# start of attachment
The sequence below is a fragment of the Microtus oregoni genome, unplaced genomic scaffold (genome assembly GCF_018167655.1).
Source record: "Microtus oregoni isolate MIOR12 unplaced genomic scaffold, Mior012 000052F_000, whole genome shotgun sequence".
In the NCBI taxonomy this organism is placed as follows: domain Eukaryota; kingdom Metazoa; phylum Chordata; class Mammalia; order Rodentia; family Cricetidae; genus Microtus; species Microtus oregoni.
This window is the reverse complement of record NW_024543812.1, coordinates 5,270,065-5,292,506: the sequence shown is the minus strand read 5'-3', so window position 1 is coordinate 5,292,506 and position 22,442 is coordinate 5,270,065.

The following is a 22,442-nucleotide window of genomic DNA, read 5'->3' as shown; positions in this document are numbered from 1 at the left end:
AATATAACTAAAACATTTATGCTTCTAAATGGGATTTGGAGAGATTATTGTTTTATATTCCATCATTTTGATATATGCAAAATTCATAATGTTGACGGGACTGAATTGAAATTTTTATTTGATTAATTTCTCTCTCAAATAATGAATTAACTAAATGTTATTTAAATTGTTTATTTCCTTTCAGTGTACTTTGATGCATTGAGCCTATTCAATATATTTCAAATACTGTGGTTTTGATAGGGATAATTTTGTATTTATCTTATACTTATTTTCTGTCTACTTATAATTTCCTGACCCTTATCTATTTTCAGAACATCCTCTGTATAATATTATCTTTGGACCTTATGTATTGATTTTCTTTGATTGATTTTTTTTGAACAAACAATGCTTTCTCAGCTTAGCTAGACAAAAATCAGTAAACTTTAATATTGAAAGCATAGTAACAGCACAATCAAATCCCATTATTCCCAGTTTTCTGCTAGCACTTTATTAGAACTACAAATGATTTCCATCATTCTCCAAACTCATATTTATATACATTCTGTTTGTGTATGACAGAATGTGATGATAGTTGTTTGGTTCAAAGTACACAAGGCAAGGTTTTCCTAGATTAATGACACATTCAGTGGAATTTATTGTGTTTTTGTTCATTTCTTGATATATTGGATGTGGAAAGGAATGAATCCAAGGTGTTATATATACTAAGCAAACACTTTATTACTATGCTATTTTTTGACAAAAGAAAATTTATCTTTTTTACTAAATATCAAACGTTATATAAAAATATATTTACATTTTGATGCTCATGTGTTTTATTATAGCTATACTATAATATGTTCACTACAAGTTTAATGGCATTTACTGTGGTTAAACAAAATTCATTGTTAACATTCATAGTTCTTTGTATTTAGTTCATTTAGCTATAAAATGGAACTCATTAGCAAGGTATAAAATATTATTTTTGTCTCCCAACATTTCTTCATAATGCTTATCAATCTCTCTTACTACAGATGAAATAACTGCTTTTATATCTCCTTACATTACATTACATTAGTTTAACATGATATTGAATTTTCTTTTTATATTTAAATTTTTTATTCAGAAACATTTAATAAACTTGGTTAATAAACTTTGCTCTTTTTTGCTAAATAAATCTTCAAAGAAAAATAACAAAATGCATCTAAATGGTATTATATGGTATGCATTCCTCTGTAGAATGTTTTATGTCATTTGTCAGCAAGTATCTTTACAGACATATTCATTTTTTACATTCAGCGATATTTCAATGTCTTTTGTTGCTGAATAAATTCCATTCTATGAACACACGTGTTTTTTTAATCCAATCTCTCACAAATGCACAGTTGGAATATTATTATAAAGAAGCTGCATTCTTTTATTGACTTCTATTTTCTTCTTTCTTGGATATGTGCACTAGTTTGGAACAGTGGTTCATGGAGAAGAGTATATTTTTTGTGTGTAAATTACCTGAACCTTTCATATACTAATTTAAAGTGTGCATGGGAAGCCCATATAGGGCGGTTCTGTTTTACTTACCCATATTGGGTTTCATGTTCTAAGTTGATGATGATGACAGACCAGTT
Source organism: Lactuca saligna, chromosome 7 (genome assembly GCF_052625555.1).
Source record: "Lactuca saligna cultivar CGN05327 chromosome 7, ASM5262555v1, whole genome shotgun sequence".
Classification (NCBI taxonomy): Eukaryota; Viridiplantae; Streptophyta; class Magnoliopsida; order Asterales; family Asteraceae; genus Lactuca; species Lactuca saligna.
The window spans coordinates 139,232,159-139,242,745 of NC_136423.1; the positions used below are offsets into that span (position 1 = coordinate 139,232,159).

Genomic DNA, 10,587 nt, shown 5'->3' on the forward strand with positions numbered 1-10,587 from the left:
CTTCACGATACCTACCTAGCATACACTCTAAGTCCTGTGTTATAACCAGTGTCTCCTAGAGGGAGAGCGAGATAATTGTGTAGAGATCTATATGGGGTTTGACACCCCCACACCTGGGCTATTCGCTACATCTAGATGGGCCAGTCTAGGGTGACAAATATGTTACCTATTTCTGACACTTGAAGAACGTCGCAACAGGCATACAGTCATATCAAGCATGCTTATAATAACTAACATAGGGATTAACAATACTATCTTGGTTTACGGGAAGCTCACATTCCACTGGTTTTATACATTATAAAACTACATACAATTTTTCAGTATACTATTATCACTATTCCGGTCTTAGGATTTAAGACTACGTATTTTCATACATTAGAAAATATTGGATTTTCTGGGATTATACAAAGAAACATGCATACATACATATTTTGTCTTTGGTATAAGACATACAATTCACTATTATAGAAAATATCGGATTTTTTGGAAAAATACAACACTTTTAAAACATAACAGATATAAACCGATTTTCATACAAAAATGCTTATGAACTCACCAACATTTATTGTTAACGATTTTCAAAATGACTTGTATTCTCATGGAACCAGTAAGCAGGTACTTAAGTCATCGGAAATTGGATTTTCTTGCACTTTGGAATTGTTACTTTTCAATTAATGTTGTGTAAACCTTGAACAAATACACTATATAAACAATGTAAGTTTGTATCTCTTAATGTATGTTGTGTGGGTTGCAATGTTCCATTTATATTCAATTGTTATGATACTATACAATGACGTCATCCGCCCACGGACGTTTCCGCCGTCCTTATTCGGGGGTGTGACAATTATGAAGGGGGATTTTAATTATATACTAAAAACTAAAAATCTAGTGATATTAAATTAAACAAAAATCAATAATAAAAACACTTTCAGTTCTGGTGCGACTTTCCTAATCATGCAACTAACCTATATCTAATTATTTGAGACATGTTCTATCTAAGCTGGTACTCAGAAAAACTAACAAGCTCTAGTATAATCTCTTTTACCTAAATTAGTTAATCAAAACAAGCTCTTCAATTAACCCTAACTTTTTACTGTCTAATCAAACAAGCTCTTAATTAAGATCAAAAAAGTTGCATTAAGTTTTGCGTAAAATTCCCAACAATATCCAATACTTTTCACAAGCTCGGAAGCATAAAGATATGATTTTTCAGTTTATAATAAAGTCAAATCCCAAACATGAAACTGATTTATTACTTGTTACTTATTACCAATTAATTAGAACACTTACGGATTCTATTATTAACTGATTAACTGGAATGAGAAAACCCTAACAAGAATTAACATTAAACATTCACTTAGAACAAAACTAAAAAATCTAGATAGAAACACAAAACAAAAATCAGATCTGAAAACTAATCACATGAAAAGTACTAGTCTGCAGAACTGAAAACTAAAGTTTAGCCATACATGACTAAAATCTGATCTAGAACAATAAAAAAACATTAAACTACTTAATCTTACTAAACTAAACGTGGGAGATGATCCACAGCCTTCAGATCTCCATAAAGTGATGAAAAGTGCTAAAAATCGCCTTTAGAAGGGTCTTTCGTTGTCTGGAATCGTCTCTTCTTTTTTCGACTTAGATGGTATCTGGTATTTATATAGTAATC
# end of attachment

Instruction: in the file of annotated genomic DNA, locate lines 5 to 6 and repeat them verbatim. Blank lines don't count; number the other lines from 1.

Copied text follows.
The following is a 22,442-nucleotide window of genomic DNA, read 5'->3' as shown; positions in this document are numbered from 1 at the left end:
AATATAACTAAAACATTTATGCTTCTAAATGGGATTTGGAGAGATTATTGTTTTATATTCCATCATTTTGATATATGCAAAATTCATAATGTTGACGGGACTGAATTGAAATTTTTATTTGATTAATTTCTCTCTCAAATAATGAATTAACTAAATGTTATTTAAATTGTTTATTTCCTTTCAGTGTACTTTGATGCATTGAGCCTATTCAATATATTTCAAATACTGTGGTTTTGATAGGGATAATTTTGTATTTATCTTATACTTATTTTCTGTCTACTTATAATTTCCTGACCCTTATCTATTTTCAGAACATCCTCTGTATAATATTATCTTTGGACCTTATGTATTGATTTTCTTTGATTGATTTTTTTTGAACAAACAATGCTTTCTCAGCTTAGCTAGACAAAAATCAGTAAACTTTAATATTGAAAGCATAGTAACAGCACAATCAAATCCCATTATTCCCAGTTTTCTGCTAGCACTTTATTAGAACTACAAATGATTTCCATCATTCTCCAAACTCATATTTATATACATTCTGTTTGTGTATGACAGAATGTGATGATAGTTGTTTGGTTCAAAGTACACAAGGCAAGGTTTTCCTAGATTAATGACACATTCAGTGGAATTTATTGTGTTTTTGTTCATTTCTTGATATATTGGATGTGGAAAGGAATGAATCCAAGGTGTTATATATACTAAGCAAACACTTTATTACTATGCTATTTTTTGACAAAAGAAAATTTATCTTTTTTACTAAATATCAAACGTTATATAAAAATATATTTACATTTTGATGCTCATGTGTTTTATTATAGCTATACTATAATATGTTCACTACAAGTTTAATGGCATTTACTGTGGTTAAACAAAATTCATTGTTAACATTCATAGTTCTTTGTATTTAGTTCATTTAGCTATAAAATGGAACTCATTAGCAAGGTATAAAATATTATTTTTGTCTCCCAACATTTCTTCATAATGCTTATCAATCTCTCTTACTACAGATGAAATAACTGCTTTTATATCTCCTTACATTACATTACATTAGTTTAACATGATATTGAATTTTCTTTTTATATTTAAATTTTTTATTCAGAAACATTTAATAAACTTGGTTAATAAACTTTGCTCTTTTTTGCTAAATAAATCTTCAAAGAAAAATAACAAAATGCATCTAAATGGTATTATATGGTATGCATTCCTCTGTAGAATGTTTTATGTCATTTGTCAGCAAGTATCTTTACAGACATATTCATTTTTTACATTCAGCGATATTTCAATGTCTTTTGTTGCTGAATAAATTCCATTCTATGAACACACGTGTTTTTTTAATCCAATCTCTCACAAATGCACAGTTGGAATATTATTATAAAGAAGCTGCATTCTTTTATTGACTTCTATTTTCTTCTTTCTTGGATATGTGCACTAGTTTGGAACAGTGGTTCATGGAGAAGAGTATATTTTTTGTGTGTAAATTACCTGAACCTTTCATATACTAATTTAAAGTGTGCATGGGAAGCCCATATAGGGCGGTTCTGTTTTACTTACCCATATTGGGTTTCATGTTCTAAGTTGATGATGATGACAGACCAGTT